Islamabad - One of Pakistan’s biggest challenges is bridging the enormous skill gap and providing more employment opportunities. The low skill level in the labor force is a major constraint in achieving economic growth, job creation, a competitive manufacturing industry, and poverty alleviation in Pakistan. A lot needs to be done to improve technical and vocational education and training in people. The country’s current technical and vocational education network covers a very small proportion of the population and the skills needed for the economy to improve.  This marks a dire need to empower people and communities with vocational and employable skills. The USAID-Punjab Youth Workforce Development (PYWD) project aims to fill that gap by empowering young men and women from unprivileged background to acquire interpersonal and technical skills. These people then learn how to build a work life outside their homes and villages, open and manage bank accounts, and learn about their rights and responsibilities as workers. This initiative has not only enabled many people to learn new skills and get employed but also to start their own businesses, become self-reliant and lead their families to prosperity. Here is a story of how people’s lives have changed through skill development under the PYWD.

Turning disabilities to possibilities

Sumaira was only seven when she was diagnosed with Thalassaemia, an inherited blood disorder. A resident of Basti Umer Wali, Shah Jamal in district Muzaffargarh, she was unable to go to school due to frequent nights at the hospital. Fifteen years later, Sumaira still undergoes a blood transfusion every two weeks.  Ever since her diagnosis, Sumaira has witnessed her parents struggle to meet the costs of her medical treatment. Her family’s existing financial resources started depleting due to the enormous medical expenses. Sumaira’s father doubled his efforts to sustain his income by working longer hours but the father of six had too many responsibilities to take care of.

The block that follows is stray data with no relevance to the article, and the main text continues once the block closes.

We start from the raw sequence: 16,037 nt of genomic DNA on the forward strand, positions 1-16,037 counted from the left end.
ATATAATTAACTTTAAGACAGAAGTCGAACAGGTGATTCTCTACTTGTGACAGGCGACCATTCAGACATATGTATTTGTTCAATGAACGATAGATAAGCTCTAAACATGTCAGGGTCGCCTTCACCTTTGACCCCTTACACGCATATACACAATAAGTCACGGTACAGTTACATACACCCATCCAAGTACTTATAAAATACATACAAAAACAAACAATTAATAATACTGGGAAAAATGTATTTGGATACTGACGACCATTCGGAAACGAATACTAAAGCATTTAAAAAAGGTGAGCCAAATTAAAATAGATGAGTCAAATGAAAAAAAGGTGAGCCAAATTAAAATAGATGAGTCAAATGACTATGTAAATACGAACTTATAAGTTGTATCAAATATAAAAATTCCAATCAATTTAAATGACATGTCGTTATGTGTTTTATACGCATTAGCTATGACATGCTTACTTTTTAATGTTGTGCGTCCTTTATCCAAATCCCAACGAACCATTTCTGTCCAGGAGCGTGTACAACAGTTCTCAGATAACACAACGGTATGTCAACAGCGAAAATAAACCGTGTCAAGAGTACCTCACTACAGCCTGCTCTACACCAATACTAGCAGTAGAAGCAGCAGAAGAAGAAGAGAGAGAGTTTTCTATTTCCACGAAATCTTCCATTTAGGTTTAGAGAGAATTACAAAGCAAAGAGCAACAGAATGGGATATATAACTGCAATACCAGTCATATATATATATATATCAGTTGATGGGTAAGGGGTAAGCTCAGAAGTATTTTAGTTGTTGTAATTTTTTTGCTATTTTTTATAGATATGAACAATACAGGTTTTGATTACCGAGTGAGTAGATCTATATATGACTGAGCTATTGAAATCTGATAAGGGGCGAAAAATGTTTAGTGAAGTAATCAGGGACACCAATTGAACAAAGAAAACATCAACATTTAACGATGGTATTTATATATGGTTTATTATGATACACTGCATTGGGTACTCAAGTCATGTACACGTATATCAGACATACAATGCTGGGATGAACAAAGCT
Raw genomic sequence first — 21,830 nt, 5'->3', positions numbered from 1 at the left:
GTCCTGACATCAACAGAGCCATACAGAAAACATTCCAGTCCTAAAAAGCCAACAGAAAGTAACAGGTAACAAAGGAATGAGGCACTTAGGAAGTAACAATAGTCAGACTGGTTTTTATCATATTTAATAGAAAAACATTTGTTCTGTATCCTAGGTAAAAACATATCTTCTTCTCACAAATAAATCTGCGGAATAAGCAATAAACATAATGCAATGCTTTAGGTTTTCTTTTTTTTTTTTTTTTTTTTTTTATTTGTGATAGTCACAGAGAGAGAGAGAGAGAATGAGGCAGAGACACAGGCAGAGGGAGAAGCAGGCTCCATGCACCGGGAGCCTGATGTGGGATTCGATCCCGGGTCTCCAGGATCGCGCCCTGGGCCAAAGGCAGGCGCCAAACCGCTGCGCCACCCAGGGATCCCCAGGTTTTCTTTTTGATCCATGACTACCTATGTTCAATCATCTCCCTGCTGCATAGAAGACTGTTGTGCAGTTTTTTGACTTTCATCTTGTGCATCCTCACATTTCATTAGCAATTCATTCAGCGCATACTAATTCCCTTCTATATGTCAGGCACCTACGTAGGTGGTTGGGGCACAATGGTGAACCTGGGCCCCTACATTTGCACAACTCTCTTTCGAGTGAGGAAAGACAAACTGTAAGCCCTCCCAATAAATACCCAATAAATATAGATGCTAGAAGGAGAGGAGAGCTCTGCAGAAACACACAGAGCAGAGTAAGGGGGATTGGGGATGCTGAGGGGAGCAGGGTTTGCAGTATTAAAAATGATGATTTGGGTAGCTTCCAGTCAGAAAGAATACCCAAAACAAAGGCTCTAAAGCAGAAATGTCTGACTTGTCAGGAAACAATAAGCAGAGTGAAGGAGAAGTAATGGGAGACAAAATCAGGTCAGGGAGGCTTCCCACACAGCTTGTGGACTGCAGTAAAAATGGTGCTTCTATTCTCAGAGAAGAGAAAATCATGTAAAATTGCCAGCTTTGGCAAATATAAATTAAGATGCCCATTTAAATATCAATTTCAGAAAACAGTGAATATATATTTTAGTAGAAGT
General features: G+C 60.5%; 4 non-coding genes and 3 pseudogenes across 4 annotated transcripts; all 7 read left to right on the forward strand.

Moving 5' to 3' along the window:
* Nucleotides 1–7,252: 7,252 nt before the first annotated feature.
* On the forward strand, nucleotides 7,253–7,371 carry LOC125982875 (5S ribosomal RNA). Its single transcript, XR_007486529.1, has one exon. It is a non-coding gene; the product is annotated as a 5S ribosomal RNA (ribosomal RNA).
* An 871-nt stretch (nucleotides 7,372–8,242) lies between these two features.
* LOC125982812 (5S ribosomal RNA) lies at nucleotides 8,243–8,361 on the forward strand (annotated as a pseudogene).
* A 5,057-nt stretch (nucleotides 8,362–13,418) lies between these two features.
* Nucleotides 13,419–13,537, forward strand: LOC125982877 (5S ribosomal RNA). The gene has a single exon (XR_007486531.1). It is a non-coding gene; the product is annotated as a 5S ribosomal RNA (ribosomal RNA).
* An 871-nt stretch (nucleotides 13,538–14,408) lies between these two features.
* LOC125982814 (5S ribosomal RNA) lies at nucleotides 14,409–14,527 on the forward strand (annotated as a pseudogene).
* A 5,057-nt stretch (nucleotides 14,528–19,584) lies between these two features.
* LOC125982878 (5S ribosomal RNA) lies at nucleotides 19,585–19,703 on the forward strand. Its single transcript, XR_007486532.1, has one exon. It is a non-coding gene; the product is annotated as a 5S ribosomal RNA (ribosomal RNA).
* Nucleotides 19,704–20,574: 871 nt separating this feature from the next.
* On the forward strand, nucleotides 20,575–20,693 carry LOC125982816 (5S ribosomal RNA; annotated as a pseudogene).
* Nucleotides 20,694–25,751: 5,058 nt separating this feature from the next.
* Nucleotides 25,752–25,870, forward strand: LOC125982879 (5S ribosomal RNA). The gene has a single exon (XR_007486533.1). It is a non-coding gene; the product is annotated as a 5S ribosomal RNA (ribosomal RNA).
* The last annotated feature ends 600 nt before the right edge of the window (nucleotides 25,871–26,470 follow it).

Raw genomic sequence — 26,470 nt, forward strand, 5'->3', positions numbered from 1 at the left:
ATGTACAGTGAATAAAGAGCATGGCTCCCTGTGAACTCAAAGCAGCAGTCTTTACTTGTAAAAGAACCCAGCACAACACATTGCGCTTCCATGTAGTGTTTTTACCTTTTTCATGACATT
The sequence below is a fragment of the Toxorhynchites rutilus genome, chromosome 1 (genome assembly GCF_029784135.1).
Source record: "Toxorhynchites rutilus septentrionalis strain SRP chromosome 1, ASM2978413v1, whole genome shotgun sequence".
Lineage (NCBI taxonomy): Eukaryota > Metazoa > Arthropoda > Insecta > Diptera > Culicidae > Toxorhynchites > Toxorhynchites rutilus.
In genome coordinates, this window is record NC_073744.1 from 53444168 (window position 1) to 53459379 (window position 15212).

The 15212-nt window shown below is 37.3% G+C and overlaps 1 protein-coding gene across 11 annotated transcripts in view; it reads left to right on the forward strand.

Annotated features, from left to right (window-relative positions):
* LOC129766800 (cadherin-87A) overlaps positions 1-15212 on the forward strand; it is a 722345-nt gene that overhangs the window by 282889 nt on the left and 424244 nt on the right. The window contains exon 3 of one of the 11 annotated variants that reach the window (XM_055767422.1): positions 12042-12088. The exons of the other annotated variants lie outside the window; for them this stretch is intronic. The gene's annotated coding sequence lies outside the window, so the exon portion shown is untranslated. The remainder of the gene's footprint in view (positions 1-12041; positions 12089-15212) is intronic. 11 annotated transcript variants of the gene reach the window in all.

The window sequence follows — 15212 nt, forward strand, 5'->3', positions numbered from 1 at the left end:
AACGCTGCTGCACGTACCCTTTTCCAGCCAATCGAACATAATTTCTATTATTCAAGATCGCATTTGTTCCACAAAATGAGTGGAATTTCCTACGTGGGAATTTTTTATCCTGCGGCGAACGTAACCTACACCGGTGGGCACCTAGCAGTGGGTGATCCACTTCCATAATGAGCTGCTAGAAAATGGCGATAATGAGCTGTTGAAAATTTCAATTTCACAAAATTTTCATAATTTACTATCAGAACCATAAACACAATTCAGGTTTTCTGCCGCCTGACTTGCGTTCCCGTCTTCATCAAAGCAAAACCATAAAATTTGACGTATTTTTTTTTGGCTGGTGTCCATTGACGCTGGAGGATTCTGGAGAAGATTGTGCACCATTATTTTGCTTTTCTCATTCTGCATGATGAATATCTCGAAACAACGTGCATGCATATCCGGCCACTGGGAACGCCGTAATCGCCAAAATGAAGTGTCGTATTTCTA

Growing up, she realized that she couldn’t let her father take the responsibility alone. With no skills and only primary level education, her quest to find means of financial support became very difficult. In the meanwhile, she heard about the training and job opportunities being provided by USAID-Punjab Youth Workforce Development (PYWD) project from one of her old teachers. Eager to improve the family’s financial situation and enthusiastic to learn a new skill, Sumaira convinced her parents to let her join the training centre. She enrolled in the PYWD project’s team in the dressmaking course at Umer Enterprises, a school uniform supplier based in her local community at Basti Umer Wali.

The program provides on-the-job training leading to jobs, in partnership with local businesses. Enrolled youth who undergo training are then offered full-time placement in various technical and vocational trades.  The USAID-Punjab Youth Workforce Development (PYWD) project’s skill based training programs and interventions are playing a key role to transform the livelihoods of 10,000 marginalized youth (including 35% females), aged 16 to 29 in the southern Punjab districts of Multan, Lodhran, Bahawalpur and Muzaffargarh. The project’s partnerships with the public-private partner organizations and the business community are providing skilled labour to the industry, enabling job placements for project beneficiaries, contributing to increased economic growth.

Sumaira completed her on-the-job training and landed a job at Umer Enterprise in Muzaffargarh. While the job instilled confidence and hope in her, it also helped her earn an income. “I feel better now when I contribute to my treatment. Although my parents don’t complain paying for it, I feel like it is unfair for my siblings who are deprived due to my medical expenses. I want to take my own responsibility too. It makes me feel better. I hope my story inspires others to see a ray of hope for a better and more independent future,” says Sumaira who is not ready to let her illness come in her way.